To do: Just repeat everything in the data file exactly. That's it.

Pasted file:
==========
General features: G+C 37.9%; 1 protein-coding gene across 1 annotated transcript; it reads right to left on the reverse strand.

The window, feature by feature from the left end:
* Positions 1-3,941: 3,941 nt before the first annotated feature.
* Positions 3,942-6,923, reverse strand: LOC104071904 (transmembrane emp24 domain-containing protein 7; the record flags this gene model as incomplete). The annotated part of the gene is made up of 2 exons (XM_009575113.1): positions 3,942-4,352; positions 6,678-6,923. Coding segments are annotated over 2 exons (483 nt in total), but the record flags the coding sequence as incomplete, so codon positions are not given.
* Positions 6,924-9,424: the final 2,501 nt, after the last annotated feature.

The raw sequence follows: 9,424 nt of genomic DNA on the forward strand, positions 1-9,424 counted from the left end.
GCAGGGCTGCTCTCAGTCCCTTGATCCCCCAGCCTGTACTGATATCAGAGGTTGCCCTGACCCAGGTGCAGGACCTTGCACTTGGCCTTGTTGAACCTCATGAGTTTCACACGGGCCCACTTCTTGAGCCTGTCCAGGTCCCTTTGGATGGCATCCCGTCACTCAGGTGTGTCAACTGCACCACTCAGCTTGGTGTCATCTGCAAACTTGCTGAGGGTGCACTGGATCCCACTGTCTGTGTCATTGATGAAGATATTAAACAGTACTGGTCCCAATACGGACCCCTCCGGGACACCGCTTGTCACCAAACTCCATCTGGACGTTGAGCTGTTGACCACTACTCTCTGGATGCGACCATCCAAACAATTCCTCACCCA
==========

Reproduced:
General features: G+C 37.9%; 1 protein-coding gene across 1 annotated transcript; it reads right to left on the reverse strand.

The window, feature by feature from the left end:
* Positions 1-3,941: 3,941 nt before the first annotated feature.
* Positions 3,942-6,923, reverse strand: LOC104071904 (transmembrane emp24 domain-containing protein 7; the record flags this gene model as incomplete). The annotated part of the gene is made up of 2 exons (XM_009575113.1): positions 3,942-4,352; positions 6,678-6,923. Coding segments are annotated over 2 exons (483 nt in total), but the record flags the coding sequence as incomplete, so codon positions are not given.
* Positions 6,924-9,424: the final 2,501 nt, after the last annotated feature.

The raw sequence follows: 9,424 nt of genomic DNA on the forward strand, positions 1-9,424 counted from the left end.
GCAGGGCTGCTCTCAGTCCCTTGATCCCCCAGCCTGTACTGATATCAGAGGTTGCCCTGACCCAGGTGCAGGACCTTGCACTTGGCCTTGTTGAACCTCATGAGTTTCACACGGGCCCACTTCTTGAGCCTGTCCAGGTCCCTTTGGATGGCATCCCGTCACTCAGGTGTGTCAACTGCACCACTCAGCTTGGTGTCATCTGCAAACTTGCTGAGGGTGCACTGGATCCCACTGTCTGTGTCATTGATGAAGATATTAAACAGTACTGGTCCCAATACGGACCCCTCCGGGACACCGCTTGTCACCAAACTCCATCTGGACGTTGAGCTGTTGACCACTACTCTCTGGATGCGACCATCCAAACAATTCCTCACCCA